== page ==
|Li, Yu-chin - Texas A&M University|
|Mannen, Sarah - Texas A&M University|
|Morgan, Alexander - University Of Dayton|
|Yang, You-hao - Texas A&M University|
|Grunlan, Jamie - Texas A&M University|
Submitted to: Advance Materials
Publication Type: Peer Reviewed Journal
Publication Acceptance Date: 7/29/2011
Publication Date: 9/8/2012
Citation: Li, Y., Mannen, S., Morgan, A.B., Chang, S., Yang, Y., Condon, B.D., Grunlan, J.C. 2012. Intumescent all-polymer multilayer nanocoating capable of extinguishing flame on fabric. Advance Materials. 23(34):3926-3931.
Interpretive Summary: Layer-by-layer is a simple method to incorporate various polymers, colloids, or molecules into a thin film that is typically no thicker than 1µm. Poly (sodium phosphate), PSP, and poly (allylamine), PAAm, system was applied to cotton fabric in varying number of bilayer. After vertical flame test, the result is foamed char layers by the action of heat evolve gases on the surface of cotton fabric. This charred layer then acts as a physical barrier to the underlying material against heat and flame. This chemical system is called intumescence. This work demonstrates the first ever intumescent nanocoating prepared using layer-by-layer assembly. These all cotton coating provide an environmentally friendly alternative for protecting fabrics. The opportunity for further improvements is tremendous through the use of alternate polymers, nanoparticles, and small molecules that may enhance these effects.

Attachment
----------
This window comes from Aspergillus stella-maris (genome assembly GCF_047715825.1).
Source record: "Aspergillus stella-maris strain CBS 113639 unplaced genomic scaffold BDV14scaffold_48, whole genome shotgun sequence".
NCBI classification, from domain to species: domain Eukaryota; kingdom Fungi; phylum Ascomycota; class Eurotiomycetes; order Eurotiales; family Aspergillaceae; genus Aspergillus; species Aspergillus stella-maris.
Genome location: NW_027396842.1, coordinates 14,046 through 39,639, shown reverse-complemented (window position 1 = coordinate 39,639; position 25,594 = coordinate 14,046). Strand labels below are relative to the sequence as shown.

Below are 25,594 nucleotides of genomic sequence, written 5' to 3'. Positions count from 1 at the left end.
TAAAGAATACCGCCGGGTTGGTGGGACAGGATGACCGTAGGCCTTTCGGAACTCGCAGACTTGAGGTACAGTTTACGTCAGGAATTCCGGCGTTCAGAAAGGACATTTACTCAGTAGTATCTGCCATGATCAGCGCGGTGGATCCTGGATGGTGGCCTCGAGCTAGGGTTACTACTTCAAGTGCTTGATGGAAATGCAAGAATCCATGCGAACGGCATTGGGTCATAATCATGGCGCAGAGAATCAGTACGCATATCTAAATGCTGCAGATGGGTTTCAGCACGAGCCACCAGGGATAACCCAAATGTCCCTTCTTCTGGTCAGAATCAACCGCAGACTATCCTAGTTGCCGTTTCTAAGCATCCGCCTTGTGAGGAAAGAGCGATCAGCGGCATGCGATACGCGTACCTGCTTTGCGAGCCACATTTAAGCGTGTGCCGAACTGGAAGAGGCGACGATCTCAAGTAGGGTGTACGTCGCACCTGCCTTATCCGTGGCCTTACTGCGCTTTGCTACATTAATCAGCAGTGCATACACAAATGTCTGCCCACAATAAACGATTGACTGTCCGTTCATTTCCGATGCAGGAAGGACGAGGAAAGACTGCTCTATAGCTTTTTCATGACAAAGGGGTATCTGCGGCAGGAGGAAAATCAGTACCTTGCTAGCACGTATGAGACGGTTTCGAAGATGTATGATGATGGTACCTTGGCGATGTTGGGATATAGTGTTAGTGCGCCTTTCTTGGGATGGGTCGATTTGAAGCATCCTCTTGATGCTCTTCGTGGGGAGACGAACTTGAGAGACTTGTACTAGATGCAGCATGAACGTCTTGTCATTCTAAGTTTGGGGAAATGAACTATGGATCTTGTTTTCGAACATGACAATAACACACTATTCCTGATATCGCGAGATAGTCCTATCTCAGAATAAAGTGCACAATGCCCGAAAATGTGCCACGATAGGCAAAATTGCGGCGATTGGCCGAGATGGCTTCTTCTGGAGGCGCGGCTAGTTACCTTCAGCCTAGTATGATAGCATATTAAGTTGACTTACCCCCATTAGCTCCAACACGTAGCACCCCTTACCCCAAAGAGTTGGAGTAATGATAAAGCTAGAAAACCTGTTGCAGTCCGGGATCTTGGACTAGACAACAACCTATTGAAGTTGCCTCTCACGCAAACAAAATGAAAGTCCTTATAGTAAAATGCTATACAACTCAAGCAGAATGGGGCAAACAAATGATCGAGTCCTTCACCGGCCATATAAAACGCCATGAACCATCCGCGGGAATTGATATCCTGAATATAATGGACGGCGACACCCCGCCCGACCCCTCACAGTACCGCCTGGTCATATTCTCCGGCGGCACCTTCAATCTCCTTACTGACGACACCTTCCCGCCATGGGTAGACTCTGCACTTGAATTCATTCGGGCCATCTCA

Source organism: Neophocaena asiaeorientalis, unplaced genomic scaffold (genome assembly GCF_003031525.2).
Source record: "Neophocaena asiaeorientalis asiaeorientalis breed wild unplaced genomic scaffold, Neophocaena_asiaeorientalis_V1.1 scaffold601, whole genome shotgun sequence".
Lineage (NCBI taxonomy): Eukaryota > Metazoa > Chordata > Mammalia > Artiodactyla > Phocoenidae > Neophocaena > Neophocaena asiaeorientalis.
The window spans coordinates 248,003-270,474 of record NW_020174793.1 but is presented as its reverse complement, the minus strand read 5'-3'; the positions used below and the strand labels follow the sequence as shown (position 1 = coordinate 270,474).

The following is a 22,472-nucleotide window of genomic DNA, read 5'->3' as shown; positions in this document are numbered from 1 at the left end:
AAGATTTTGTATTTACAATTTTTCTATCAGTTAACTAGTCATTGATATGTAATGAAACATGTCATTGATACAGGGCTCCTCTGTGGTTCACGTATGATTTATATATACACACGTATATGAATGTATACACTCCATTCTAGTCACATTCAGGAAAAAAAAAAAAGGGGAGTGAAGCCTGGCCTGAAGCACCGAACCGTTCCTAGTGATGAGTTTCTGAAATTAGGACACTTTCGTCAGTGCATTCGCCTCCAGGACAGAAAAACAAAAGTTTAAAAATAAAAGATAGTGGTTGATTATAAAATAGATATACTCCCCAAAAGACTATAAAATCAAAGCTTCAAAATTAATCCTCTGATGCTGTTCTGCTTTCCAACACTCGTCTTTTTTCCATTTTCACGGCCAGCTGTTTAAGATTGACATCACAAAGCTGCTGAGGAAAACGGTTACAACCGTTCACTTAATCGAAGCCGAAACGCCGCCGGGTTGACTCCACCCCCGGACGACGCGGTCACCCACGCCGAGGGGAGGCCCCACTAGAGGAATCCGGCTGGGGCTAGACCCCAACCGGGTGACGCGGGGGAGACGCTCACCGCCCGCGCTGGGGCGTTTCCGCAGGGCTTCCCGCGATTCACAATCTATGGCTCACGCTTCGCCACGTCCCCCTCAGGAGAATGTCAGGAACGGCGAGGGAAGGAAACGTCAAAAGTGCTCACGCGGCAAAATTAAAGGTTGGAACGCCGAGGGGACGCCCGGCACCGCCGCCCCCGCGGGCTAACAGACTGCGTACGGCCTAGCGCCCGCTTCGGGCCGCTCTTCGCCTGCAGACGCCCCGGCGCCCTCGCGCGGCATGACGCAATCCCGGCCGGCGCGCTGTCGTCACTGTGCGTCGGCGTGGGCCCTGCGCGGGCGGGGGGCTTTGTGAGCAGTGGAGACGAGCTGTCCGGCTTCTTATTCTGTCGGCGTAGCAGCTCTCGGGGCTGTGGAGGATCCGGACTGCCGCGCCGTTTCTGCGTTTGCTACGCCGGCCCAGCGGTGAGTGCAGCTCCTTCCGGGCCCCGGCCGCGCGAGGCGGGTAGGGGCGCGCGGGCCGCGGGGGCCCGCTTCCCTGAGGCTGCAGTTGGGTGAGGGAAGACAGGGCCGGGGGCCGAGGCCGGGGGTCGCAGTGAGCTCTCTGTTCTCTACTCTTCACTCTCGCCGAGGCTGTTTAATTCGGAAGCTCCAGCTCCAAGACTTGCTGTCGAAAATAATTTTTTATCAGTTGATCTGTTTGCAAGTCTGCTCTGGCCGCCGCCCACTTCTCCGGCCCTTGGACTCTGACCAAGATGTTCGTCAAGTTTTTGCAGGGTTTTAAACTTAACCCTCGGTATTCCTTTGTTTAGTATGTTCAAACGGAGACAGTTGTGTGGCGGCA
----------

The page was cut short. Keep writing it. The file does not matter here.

Technical Abstract: Cotton fabric was treated with flame-retardant coatings composed of poly (sodium phosphate), PSP, which acts as the acid source, and poly (allylamine), PAAm, which is used as the blowing agent, prepared via layer-by-layer (LbL) assembly. By applying these thin coating on fabric, after-glow is eliminated and after-flame time is reduced in vertical flame test. Flame was completely extinguished on fabric coated with 20 BL of PSP/PAAm. In SEM study, especially on the 20 BL, bubbles were formed on the fiber surface during burning, which is believed due to an intumescent effect. From microscale calorimeter data, the peak heat release rate and total heat release of fabric show a 43% and 51% reduction compared to the control fabric, with only 1.7 wt% coating added. These results demonstrate that this coating provides a powerful flame retardant effect and yields durable char structures that cannot easily burn through.